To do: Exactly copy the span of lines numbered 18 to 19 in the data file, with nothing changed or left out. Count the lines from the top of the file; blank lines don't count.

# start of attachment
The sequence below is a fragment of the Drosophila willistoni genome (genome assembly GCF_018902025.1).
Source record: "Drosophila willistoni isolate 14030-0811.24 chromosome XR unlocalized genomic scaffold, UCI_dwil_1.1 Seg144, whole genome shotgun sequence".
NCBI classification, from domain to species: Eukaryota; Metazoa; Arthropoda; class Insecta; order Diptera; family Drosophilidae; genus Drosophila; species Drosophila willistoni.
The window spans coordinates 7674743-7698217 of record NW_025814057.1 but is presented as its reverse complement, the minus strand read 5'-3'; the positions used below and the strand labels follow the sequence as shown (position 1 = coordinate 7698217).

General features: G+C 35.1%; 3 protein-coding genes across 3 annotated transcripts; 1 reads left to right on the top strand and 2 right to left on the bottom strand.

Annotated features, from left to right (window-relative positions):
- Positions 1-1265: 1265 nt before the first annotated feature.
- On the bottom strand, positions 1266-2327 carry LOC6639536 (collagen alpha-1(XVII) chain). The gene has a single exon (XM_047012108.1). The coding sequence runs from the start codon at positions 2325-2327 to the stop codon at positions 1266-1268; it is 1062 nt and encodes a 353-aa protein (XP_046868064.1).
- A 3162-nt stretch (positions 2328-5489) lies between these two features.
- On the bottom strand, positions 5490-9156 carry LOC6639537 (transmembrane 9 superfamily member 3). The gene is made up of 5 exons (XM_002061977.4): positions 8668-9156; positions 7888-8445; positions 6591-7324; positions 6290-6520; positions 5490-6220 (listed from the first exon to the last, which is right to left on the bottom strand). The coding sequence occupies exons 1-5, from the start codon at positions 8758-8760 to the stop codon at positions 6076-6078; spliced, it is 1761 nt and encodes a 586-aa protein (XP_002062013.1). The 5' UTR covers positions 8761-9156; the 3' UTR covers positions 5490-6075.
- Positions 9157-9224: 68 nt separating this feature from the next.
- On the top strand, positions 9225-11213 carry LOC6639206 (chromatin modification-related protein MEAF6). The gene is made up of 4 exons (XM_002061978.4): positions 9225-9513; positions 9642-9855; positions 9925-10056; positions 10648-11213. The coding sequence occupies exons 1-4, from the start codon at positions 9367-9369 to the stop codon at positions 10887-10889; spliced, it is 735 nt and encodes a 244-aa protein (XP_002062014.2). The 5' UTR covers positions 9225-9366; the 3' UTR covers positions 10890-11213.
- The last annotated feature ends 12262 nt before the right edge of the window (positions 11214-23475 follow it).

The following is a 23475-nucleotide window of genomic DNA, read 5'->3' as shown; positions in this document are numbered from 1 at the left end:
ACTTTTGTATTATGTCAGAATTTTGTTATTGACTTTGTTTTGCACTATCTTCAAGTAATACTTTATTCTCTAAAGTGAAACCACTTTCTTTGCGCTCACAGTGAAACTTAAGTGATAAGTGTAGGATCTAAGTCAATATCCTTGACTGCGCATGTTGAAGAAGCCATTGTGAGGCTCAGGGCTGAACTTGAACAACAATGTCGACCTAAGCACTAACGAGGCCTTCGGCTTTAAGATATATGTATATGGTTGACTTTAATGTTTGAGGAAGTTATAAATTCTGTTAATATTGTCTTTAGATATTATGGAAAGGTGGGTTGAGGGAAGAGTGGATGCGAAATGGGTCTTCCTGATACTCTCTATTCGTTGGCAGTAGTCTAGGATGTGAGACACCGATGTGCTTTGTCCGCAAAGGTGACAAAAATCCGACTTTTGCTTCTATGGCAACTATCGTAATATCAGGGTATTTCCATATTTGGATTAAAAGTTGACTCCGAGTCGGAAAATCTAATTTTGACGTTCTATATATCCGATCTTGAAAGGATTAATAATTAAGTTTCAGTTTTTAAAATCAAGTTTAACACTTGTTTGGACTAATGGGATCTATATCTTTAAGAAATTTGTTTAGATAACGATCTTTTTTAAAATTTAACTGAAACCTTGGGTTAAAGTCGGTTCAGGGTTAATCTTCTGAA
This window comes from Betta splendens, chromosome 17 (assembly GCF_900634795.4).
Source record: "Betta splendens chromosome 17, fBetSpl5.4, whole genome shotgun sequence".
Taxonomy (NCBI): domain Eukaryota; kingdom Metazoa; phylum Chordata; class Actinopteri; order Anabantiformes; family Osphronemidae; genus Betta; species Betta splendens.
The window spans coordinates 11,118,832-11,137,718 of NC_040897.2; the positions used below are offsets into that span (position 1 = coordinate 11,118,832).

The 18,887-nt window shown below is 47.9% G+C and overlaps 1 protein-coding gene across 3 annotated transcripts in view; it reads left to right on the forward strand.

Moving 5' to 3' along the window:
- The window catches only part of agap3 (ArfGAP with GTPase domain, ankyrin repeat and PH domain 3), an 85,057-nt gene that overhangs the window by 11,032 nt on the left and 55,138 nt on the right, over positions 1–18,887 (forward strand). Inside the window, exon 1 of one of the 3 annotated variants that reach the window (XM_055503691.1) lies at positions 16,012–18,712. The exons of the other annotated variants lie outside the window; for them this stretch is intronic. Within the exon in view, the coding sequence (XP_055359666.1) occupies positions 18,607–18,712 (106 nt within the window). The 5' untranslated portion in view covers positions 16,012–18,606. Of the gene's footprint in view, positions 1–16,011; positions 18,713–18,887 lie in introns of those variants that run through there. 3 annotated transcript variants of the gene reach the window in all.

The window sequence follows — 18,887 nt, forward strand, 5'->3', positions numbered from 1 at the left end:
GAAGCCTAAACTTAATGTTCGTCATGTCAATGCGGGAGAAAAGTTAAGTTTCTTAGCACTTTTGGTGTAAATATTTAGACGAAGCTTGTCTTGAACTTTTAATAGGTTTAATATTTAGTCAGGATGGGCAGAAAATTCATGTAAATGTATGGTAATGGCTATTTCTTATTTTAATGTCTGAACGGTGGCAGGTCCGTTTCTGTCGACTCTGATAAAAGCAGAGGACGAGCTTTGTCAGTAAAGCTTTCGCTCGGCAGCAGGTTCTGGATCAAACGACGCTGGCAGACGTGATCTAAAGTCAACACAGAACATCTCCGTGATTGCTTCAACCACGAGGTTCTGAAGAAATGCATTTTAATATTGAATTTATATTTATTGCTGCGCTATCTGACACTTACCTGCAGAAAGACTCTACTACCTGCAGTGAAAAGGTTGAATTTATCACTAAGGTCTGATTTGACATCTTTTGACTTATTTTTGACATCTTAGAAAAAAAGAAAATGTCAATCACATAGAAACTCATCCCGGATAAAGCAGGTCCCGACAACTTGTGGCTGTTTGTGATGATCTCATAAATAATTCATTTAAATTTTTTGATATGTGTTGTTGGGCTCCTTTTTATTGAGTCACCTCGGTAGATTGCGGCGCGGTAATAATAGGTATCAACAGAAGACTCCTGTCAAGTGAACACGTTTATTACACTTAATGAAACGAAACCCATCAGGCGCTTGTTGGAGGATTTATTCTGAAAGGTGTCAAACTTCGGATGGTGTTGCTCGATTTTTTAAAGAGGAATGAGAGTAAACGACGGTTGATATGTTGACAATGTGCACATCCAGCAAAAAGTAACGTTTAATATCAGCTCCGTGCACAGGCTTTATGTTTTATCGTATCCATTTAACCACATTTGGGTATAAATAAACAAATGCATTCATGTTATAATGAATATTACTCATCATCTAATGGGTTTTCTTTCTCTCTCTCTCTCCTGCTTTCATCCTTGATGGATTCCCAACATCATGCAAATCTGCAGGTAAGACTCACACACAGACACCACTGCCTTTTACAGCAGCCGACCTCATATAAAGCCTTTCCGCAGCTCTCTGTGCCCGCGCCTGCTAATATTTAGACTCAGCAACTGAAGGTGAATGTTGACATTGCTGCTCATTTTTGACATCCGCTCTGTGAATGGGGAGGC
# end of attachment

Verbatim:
Taxonomy (NCBI): domain Eukaryota; kingdom Metazoa; phylum Chordata; class Actinopteri; order Anabantiformes; family Osphronemidae; genus Betta; species Betta splendens.
The window spans coordinates 11,118,832-11,137,718 of NC_040897.2; the positions used below are offsets into that span (position 1 = coordinate 11,118,832).